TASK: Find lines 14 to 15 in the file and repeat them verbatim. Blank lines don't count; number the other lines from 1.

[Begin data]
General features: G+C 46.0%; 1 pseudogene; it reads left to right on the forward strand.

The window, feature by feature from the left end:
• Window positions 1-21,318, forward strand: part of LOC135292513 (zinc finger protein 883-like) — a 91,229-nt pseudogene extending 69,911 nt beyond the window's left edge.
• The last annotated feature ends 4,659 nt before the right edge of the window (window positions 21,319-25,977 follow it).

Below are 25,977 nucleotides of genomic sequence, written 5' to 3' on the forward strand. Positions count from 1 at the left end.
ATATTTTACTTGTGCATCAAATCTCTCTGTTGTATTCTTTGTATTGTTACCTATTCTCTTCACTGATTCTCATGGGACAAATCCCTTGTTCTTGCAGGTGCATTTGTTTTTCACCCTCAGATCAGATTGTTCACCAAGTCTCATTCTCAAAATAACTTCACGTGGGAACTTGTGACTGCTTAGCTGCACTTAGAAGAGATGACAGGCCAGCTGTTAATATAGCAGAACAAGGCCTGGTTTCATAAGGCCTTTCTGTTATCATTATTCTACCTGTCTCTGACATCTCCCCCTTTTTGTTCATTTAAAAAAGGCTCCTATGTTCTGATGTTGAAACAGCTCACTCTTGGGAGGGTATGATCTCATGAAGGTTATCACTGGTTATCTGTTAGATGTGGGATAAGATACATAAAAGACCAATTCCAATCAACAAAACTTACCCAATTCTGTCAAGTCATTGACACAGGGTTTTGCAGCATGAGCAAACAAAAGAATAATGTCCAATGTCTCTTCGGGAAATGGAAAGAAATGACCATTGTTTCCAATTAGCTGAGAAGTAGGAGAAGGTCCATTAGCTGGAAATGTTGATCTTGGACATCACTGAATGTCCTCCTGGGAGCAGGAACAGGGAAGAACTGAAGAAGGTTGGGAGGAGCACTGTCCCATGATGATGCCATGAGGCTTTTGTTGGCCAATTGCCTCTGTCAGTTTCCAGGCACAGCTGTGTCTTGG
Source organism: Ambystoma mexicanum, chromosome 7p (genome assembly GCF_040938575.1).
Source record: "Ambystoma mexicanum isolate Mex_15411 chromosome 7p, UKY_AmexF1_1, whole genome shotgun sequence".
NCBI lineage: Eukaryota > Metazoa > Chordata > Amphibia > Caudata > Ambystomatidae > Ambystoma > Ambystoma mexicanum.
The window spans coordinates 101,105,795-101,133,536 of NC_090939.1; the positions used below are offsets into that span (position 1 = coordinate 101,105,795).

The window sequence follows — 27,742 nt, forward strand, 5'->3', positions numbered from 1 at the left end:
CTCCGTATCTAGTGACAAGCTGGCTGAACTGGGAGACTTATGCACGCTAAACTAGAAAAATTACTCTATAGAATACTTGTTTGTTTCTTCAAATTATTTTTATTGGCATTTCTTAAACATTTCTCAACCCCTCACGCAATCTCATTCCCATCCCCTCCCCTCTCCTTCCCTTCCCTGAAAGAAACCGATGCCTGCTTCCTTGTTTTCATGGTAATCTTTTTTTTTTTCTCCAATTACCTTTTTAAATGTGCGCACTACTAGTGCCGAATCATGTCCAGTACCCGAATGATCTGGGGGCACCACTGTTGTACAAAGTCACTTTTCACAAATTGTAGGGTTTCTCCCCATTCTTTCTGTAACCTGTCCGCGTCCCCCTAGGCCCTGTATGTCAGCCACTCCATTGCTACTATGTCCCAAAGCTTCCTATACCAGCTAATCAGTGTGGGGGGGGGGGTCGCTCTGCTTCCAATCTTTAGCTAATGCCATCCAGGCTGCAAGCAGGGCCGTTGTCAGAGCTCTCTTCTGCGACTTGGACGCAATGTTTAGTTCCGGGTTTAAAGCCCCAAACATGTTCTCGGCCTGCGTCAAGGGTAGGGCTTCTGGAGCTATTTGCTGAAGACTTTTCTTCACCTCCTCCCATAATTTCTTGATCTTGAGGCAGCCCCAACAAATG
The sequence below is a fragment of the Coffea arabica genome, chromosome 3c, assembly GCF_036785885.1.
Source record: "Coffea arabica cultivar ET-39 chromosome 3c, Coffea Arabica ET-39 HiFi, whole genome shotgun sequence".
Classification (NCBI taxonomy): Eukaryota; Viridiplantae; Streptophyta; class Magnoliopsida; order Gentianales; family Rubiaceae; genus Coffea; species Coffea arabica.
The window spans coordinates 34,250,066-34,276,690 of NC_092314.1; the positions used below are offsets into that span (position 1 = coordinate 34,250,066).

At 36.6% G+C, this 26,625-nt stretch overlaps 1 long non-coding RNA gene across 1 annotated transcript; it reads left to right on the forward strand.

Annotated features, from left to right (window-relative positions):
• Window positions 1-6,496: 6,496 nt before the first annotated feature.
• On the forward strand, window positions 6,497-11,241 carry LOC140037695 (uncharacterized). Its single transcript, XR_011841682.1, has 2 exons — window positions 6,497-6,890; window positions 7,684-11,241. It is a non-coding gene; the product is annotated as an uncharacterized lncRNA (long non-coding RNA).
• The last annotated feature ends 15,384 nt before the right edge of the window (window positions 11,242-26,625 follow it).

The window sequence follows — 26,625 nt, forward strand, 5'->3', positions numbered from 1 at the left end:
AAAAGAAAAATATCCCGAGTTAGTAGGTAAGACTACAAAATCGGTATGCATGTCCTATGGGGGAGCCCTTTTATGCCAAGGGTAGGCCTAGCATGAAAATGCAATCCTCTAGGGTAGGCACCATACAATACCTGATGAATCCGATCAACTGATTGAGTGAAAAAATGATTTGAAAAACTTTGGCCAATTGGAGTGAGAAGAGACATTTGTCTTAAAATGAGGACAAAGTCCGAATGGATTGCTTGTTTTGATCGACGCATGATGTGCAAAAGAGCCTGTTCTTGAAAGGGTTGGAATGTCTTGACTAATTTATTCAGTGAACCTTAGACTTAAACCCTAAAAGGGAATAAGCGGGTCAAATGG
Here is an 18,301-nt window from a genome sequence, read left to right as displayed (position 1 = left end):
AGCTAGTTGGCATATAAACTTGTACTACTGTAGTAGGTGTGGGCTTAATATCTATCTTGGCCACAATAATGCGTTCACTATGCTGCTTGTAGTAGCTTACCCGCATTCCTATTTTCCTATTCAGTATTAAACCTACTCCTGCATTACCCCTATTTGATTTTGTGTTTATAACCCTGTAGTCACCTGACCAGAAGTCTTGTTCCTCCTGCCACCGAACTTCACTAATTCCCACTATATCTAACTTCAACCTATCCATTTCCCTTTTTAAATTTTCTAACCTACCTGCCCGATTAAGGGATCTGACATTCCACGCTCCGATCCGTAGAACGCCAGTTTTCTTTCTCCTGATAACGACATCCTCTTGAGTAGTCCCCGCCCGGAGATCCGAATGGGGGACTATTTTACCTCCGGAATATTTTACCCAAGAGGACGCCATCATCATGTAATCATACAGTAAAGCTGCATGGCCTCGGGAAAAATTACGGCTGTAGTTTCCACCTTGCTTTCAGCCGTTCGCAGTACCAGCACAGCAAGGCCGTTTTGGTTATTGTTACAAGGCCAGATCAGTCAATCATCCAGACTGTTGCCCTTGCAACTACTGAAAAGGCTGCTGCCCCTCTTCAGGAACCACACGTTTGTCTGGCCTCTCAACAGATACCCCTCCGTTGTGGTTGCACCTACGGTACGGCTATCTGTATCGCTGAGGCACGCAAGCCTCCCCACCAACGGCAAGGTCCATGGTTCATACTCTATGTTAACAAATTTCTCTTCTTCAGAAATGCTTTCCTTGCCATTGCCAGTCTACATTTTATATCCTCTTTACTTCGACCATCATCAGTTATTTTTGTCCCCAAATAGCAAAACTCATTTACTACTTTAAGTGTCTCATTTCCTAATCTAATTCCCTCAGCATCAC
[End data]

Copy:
Source record: "Coffea arabica cultivar ET-39 chromosome 3c, Coffea Arabica ET-39 HiFi, whole genome shotgun sequence".
Classification (NCBI taxonomy): Eukaryota; Viridiplantae; Streptophyta; class Magnoliopsida; order Gentianales; family Rubiaceae; genus Coffea; species Coffea arabica.